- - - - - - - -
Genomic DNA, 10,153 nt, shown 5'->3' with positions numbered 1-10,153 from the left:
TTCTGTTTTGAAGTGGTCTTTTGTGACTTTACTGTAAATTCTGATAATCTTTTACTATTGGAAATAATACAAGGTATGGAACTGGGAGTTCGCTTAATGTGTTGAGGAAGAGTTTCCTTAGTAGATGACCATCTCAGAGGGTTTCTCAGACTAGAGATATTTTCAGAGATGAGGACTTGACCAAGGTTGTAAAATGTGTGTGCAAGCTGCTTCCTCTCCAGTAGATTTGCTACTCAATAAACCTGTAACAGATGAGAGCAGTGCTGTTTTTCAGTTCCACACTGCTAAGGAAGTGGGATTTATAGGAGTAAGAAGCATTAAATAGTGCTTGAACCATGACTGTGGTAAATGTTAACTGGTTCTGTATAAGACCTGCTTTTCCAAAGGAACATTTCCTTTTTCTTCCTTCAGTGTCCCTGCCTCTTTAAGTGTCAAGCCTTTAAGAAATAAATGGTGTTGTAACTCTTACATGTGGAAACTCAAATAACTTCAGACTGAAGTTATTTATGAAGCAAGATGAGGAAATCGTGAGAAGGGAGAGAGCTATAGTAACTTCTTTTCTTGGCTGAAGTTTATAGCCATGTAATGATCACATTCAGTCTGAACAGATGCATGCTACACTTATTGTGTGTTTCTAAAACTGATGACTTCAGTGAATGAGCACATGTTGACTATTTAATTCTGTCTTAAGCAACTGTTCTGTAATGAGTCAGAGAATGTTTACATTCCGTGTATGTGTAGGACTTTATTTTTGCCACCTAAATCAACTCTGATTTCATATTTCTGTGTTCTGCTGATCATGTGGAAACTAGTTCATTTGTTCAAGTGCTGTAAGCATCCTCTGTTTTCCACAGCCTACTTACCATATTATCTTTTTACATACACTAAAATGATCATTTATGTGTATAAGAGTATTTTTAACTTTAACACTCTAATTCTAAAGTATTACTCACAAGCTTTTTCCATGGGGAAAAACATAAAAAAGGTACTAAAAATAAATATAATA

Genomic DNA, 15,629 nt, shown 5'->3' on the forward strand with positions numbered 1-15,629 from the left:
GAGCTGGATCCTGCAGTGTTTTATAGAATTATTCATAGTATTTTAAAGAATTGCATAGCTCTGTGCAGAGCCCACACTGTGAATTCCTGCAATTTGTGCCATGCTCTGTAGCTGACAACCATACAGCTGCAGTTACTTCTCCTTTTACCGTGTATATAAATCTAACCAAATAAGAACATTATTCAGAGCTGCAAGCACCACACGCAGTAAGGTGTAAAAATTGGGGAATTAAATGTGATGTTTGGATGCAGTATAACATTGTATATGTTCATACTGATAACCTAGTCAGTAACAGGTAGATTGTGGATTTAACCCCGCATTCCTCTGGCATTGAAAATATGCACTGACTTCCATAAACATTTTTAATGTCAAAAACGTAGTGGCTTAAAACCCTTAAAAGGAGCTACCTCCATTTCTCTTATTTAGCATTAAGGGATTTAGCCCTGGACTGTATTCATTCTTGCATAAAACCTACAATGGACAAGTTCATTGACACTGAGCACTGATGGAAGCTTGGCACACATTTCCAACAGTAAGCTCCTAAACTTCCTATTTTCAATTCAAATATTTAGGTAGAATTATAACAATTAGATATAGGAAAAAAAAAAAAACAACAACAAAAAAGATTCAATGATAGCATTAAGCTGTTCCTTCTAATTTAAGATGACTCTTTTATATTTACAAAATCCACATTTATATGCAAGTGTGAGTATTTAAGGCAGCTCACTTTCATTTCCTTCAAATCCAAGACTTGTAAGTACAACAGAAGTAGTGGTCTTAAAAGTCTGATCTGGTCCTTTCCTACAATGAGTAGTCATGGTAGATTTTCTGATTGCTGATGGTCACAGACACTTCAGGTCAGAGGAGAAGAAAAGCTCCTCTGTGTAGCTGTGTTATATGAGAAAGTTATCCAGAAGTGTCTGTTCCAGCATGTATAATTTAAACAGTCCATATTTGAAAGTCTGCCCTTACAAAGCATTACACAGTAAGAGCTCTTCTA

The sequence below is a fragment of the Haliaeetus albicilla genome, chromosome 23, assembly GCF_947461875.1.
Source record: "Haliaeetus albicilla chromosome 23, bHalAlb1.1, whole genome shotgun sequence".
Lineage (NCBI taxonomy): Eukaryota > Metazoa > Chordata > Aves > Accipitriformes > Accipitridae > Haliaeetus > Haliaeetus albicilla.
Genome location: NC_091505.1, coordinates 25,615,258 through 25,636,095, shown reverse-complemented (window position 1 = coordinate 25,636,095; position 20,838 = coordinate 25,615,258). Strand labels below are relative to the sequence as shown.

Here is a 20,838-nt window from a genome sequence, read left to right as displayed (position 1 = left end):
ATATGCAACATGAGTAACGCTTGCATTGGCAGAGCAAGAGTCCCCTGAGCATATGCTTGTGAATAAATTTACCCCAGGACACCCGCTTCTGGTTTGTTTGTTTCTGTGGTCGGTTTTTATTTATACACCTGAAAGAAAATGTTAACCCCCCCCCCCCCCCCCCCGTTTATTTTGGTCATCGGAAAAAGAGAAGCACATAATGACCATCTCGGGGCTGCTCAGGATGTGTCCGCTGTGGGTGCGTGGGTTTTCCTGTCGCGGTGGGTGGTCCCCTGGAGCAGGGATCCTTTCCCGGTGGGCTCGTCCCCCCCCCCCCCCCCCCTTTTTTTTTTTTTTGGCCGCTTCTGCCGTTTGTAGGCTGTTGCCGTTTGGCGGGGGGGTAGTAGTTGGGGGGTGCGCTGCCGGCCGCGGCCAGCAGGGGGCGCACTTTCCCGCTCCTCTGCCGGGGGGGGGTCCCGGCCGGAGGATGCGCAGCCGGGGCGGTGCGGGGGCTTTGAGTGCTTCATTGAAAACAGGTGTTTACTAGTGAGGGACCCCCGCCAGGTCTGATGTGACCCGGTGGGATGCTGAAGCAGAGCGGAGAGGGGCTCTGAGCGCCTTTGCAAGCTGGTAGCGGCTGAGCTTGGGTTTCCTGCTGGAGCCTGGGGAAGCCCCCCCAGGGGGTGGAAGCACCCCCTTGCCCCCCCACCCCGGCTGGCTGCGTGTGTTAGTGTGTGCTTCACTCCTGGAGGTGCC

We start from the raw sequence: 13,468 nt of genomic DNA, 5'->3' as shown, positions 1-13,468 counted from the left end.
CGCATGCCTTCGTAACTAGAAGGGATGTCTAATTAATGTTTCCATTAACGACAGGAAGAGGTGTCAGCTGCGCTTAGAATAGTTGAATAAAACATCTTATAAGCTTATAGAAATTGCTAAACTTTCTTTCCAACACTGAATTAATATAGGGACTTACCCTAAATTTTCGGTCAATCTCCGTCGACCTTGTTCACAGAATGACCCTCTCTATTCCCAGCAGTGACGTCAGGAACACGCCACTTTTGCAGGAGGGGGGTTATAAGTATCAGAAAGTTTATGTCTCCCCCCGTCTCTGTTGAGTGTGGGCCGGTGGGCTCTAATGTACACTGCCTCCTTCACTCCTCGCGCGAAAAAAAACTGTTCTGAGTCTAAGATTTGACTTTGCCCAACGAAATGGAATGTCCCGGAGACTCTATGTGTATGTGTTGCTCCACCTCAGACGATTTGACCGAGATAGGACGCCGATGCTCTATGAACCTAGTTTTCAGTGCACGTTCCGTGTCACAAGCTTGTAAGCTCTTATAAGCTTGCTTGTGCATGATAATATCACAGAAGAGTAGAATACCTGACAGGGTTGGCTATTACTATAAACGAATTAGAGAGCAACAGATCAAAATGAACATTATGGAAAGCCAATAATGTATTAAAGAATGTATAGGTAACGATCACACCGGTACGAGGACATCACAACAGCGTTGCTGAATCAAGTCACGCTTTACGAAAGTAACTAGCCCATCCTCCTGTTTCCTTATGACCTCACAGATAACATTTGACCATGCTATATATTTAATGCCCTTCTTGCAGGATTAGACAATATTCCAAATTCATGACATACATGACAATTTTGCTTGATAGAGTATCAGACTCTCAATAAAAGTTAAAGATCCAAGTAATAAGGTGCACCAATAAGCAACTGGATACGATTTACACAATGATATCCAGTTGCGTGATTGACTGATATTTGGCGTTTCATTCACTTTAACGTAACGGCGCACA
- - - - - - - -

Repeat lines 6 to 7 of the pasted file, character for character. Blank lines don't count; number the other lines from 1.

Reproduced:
Source record: "Haliaeetus albicilla chromosome 23, bHalAlb1.1, whole genome shotgun sequence".
Lineage (NCBI taxonomy): Eukaryota > Metazoa > Chordata > Aves > Accipitriformes > Accipitridae > Haliaeetus > Haliaeetus albicilla.